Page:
Lessons in entrepreneurship, from Hotel Chocolat’s co-founder
I attended an excellent entrepreneurship evening last night, at Kingston Grammar school. I went with my 17 year old daughter Jessica and her boyfriend Lewis, both of whom attend the school; hopefully some of the lessons might have inspired them to start their own ventures one day. There was a panel of four KGS alumni speaking, and the most interesting for me was Peter Harris (below left), co-founder with Angus Thirlwell (below right) of Hotel Chocolat, a brand I posted on here back in 2011.
Below are some of Peter’s lessons from the 23 years it has taken him and Angus to build a brilliant brand with revenue of £85million+.
1. Feed your soul not your bank balance
Like all entrepreneurs, Peter took a risk when he started the business. He had financial commitments to meet, with a house and young family. And so he had to cut down on his spending and count costs carefully. But I love the way he described his early days starting Hotel Chocolat as being “food for the soul”. There are challenges and setbacks, alongside the achievements and wins. But these experiences help you build you own venture and so bring a sense of satisfaction its hard to find working as a salaried employee.
2. Be flexible and responsive
This point echoes the one made in my post last week about getting head in marketing. The story of Hotel Chocolat is a great example of how you need to be flexible and responsive to customer feedback, to “pivot” and evolve your offer. Look at how Peter and Angus took a zig and then a zag to get where they are today:
ZIG: in 1988 Peter and Angus leave the tech company they worked for, to start The Mint Marketing company, selling branded mints as corporate gifts
ZAG: one customer, at The Inn on the Park, asks if they make any other products. “Like what?” Peter asks. “How about chocolates?” asks the customer. Peter and Angus make a mock-up. The customer orders 5,000 packs. So they start making chocolates!
ZIG: in 1993, the company has its first re-name, to Choc Express, and they start selling chocolates online
ZAG: in 2004, a full 11 years later, Peter and Angus open their first store, changing name again to Hotel Chocolat
3. Get stuck in
Being an entrepreneur is all about rolling up your sleeves and getting your hands dirty. Its definitely not for people who like a comfortable work life, with assistants and PAs to do the menial tasks. Peter told us how in the early days that had one of their first orders for 15,000 packs of mints, when the packing machine broke. Peter had to recruit friends and family members to hand pack all 15,000!
I remember the little war stories of starting the Paris office of Added Value, back in 1994 (more like intrapreneurship, as I was paid a salary. Along with my co-founder, I had an empty office with no employees and not even any furniture. In the first week I had to buy and build the desks, lease a photocopier, get a phone and fax line installed and many other menial tasks. But as I was building something I had a share in, I didn’t mind. And, like Peter, I look back on those days as some of my happiest and most fulfilling.
4. Make it real to make your first sale
Peter emphasised the importance of making your entrepreneurial idea real NOW. Don’t spend weeks of even months fine-tuning your strategy. Get out there with a product and test it with potential customers. And not friends and family who are biased. In Peter’s case, he bought packs of mints, cut out logs of target companies from magazines, put the samples in the post and then followed up on the phone. Key to closing his first deal was what he called “infectious enthusiasm”. This approach also minimises risk, with prototype ideas being tested at low cost before full production.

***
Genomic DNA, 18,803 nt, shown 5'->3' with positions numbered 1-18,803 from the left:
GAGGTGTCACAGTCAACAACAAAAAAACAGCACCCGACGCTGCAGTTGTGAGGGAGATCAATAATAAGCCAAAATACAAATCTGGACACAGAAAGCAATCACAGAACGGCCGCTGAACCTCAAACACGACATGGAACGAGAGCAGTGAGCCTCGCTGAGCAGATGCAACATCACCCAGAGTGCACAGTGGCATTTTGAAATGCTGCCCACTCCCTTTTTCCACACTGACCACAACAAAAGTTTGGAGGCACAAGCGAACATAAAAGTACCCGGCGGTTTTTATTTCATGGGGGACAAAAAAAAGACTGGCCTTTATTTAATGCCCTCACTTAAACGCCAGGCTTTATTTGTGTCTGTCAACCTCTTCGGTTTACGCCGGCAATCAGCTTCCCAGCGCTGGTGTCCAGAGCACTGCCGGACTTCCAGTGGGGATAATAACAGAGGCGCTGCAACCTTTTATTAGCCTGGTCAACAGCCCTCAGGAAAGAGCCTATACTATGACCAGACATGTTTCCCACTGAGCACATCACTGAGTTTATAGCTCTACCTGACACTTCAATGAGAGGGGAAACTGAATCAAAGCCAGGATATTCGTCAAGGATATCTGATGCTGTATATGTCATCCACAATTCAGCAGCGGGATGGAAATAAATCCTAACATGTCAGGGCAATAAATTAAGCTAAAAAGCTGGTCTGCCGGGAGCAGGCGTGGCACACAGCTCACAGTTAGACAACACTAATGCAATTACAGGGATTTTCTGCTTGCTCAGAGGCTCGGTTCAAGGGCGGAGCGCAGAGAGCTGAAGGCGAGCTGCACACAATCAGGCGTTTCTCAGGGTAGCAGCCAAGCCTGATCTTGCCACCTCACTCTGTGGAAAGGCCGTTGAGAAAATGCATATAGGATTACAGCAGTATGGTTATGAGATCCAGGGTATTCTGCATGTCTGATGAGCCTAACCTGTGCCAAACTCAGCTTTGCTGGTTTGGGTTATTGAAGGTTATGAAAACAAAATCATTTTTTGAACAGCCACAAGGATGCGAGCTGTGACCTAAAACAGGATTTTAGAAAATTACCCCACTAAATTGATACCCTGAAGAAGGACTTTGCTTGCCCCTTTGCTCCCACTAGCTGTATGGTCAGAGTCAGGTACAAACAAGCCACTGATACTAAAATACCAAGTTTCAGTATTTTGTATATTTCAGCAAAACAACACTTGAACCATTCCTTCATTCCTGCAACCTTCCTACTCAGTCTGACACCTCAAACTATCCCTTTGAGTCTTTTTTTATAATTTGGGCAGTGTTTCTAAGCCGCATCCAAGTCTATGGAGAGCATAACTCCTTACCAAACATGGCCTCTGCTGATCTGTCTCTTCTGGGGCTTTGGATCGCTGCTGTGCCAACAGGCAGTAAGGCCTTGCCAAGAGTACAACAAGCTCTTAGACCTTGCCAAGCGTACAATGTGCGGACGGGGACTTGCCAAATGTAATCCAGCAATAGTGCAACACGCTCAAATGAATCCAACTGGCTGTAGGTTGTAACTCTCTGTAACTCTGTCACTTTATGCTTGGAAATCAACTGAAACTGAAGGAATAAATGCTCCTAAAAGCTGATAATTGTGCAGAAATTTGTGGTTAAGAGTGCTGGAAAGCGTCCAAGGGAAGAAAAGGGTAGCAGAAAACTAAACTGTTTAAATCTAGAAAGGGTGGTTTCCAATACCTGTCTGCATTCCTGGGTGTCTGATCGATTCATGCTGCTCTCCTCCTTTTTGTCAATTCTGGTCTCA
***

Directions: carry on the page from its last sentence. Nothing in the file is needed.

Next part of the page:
And of course, your first order is all important, as I know from my own experience starting up Added Value Paris and then the brandgym. Your first customer boosts your confidence and self-belief, and allows you to showcase a real project to prospective clients, harnessing the power of “social proof”.
5. Cut your costs to a minimum
Forget the swanky office or the fancy factory. Keep your start-up costs as close to zero as possible. The Mint Marketing Company was started in Angus’ front room. “Always limit overheads to the absolute necessities. Don’t take larger premises until you are bursting at the seams and don’t spend on upgrading your equipment until you reach a stage when not doing so would stifle your growth,” recommends Peter here.
6. Set targets, but realistic ones
Peter talked about setting a target being like looking up at a hill and setting out to climb it. The climb should be challenging, but not so daunting that it de-motivates you. Once you arrive at the top of the hill, you discover that it rises again to another peak that you can climb, and so on as the years go buy.
For example, when selling, Peter wouldn’t say “I need to win 2 clients today”, as this was not realistic. A better and more motivating target was, “I’ll make 20 sales calls today, and get 4 enquiries”.
7. Have stamina to succeed
This is perhaps the most important lesson for any budding entrepreneur. After last night’s talk I did a bit of research on the growth of Hotel Chocolat. And the results below show just how much patience, stamina and resilience you need to achieve success. In the first 13 years of the business, as The Mint Marketing Company and then Choc Express, turnover grew from £283k to £7mill. This is a high growth rate, but still a relatively small business. It was only after the store openings and re-naming to Hotel Chocolat in 2004 that sales started to take off, a full 16 YEARS after Angus and Peter started the business in a front room!